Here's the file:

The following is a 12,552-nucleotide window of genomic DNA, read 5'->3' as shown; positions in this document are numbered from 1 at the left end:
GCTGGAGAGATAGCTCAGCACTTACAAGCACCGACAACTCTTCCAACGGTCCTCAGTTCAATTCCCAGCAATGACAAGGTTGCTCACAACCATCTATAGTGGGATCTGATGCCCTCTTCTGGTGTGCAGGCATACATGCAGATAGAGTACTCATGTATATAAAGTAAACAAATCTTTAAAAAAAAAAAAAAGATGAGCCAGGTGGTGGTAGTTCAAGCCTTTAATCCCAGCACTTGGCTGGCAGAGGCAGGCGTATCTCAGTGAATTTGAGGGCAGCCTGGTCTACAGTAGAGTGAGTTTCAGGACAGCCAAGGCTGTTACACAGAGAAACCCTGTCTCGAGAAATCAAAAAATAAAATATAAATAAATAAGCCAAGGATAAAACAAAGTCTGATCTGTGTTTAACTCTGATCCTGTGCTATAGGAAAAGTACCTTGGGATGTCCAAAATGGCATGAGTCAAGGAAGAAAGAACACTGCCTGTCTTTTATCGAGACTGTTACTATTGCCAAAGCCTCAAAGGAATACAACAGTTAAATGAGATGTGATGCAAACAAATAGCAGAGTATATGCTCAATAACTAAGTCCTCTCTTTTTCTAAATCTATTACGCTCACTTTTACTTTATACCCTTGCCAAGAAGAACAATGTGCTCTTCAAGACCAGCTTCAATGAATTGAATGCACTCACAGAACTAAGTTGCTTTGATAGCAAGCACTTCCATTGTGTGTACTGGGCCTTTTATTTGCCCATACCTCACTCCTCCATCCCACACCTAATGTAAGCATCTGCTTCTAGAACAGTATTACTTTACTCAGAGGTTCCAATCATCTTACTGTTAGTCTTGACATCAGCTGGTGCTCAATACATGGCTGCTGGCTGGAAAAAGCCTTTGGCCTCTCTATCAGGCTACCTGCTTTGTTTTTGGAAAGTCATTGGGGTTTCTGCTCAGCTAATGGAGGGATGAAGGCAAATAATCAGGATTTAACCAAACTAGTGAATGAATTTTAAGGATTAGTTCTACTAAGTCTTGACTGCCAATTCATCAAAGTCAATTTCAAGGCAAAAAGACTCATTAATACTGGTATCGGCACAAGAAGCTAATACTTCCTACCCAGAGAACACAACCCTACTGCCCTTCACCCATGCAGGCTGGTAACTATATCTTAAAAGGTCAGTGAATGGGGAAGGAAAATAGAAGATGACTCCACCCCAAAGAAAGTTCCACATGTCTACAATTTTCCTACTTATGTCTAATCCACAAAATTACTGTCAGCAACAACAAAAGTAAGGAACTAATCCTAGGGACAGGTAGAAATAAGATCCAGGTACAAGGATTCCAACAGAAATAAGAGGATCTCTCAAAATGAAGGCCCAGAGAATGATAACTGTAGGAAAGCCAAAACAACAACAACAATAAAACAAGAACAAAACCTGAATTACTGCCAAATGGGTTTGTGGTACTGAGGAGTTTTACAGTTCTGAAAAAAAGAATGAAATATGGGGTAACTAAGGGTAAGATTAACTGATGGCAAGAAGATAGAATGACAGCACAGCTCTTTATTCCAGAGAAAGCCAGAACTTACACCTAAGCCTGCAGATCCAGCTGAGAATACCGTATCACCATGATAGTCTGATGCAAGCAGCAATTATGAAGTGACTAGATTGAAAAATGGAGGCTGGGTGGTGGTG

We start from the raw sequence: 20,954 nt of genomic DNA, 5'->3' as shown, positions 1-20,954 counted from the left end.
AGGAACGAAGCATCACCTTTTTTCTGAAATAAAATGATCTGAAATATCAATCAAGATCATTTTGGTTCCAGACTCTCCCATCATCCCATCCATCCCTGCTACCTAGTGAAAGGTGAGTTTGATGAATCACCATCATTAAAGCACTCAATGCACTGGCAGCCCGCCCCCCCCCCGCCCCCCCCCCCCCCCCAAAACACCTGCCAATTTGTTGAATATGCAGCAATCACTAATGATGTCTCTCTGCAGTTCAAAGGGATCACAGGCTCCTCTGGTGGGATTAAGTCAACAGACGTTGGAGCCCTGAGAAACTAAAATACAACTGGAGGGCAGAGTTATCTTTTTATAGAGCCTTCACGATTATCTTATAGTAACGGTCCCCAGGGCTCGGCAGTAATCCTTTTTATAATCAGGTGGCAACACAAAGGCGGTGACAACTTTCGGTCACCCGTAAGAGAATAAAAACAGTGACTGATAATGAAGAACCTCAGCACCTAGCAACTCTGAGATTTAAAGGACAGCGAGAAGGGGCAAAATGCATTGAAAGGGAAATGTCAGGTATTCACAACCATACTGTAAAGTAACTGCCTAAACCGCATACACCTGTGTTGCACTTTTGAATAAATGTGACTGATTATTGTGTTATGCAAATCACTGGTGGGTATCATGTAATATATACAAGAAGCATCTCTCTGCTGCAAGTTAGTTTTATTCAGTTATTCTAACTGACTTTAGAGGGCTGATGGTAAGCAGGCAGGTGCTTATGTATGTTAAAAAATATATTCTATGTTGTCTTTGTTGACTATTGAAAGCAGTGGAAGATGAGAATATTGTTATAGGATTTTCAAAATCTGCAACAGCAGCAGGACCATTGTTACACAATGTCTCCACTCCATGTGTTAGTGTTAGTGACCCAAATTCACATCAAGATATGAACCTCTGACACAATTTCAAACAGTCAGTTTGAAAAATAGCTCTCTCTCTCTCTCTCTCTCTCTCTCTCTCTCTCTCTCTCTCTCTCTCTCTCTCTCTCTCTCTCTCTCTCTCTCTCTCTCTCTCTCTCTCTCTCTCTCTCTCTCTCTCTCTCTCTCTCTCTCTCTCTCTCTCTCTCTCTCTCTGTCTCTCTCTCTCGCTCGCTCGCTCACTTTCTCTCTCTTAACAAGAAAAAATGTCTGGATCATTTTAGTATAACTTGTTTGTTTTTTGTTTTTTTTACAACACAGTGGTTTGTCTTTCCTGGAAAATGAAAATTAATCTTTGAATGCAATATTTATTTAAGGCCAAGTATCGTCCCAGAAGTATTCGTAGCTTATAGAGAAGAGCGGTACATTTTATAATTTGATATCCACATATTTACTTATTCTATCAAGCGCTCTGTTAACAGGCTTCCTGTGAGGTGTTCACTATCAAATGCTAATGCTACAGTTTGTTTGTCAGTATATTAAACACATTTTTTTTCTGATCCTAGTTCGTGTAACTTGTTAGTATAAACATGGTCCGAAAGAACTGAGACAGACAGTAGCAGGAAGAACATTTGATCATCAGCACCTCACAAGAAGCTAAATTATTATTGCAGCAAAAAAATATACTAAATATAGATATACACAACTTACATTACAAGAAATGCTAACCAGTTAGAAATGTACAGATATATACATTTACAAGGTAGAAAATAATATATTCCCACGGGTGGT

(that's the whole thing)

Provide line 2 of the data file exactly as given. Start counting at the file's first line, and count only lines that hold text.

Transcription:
GCTGGAGAGATAGCTCAGCACTTACAAGCACCGACAACTCTTCCAACGGTCCTCAGTTCAATTCCCAGCAATGACAAGGTTGCTCACAACCATCTATAGTGGGATCTGATGCCCTCTTCTGGTGTGCAGGCATACATGCAGATAGAGTACTCATGTATATAAAGTAAACAAATCTTTAAAAAAAAAAAAAAGATGAGCCAGGTGGTGGTAGTTCAAGCCTTTAATCCCAGCACTTGGCTGGCAGAGGCAGGCGTATCTCAGTGAATTTGAGGGCAGCCTGGTCTACAGTAGAGTGAGTTTCAGGACAGCCAAGGCTGTTACACAGAGAAACCCTGTCTCGAGAAATCAAAAAATAAAATATAAATAAATAAGCCAAGGATAAAACAAAGTCTGATCTGTGTTTAACTCTGATCCTGTGCTATAGGAAAAGTACCTTGGGATGTCCAAAATGGCATGAGTCAAGGAAGAAAGAACACTGCCTGTCTTTTATCGAGACTGTTACTATTGCCAAAGCCTCAAAGGAATACAACAGTTAAATGAGATGTGATGCAAACAAATAGCAGAGTATATGCTCAATAACTAAGTCCTCTCTTTTTCTAAATCTATTACGCTCACTTTTACTTTATACCCTTGCCAAGAAGAACAATGTGCTCTTCAAGACCAGCTTCAATGAATTGAATGCACTCACAGAACTAAGTTGCTTTGATAGCAAGCACTTCCATTGTGTGTACTGGGCCTTTTATTTGCCCATACCTCACTCCTCCATCCCACACCTAATGTAAGCATCTGCTTCTAGAACAGTATTACTTTACTCAGAGGTTCCAATCATCTTACTGTTAGTCTTGACATCAGCTGGTGCTCAATACATGGCTGCTGGCTGGAAAAAGCCTTTGGCCTCTCTATCAGGCTACCTGCTTTGTTTTTGGAAAGTCATTGGGGTTTCTGCTCAGCTAATGGAGGGATGAAGGCAAATAATCAGGATTTAACCAAACTAGTGAATGAATTTTAAGGATTAGTTCTACTAAGTCTTGACTGCCAATTCATCAAAGTCAATTTCAAGGCAAAAAGACTCATTAATACTGGTATCGGCACAAGAAGCTAATACTTCCTACCCAGAGAACACAACCCTACTGCCCTTCACCCATGCAGGCTGGTAACTATATCTTAAAAGGTCAGTGAATGGGGAAGGAAAATAGAAGATGACTCCACCCCAAAGAAAGTTCCACATGTCTACAATTTTCCTACTTATGTCTAATCCACAAAATTACTGTCAGCAACAACAAAAGTAAGGAACTAATCCTAGGGACAGGTAGAAATAAGATCCAGGTACAAGGATTCCAACAGAAATAAGAGGATCTCTCAAAATGAAGGCCCAGAGAATGATAACTGTAGGAAAGCCAAAACAACAACAACAATAAAACAAGAACAAAACCTGAATTACTGCCAAATGGGTTTGTGGTACTGAGGAGTTTTACAGTTCTGAAAAAAAGAATGAAATATGGGGTAACTAAGGGTAAGATTAACTGATGGCAAGAAGATAGAATGACAGCACAGCTCTTTATTCCAGAGAAAGCCAGAACTTACACCTAAGCCTGCAGATCCAGCTGAGAATACCGTATCACCATGATAGTCTGATGCAAGCAGCAATTATGAAGTGACTAGATTGAAAAATGGAGGCTGGGTGGTGGTG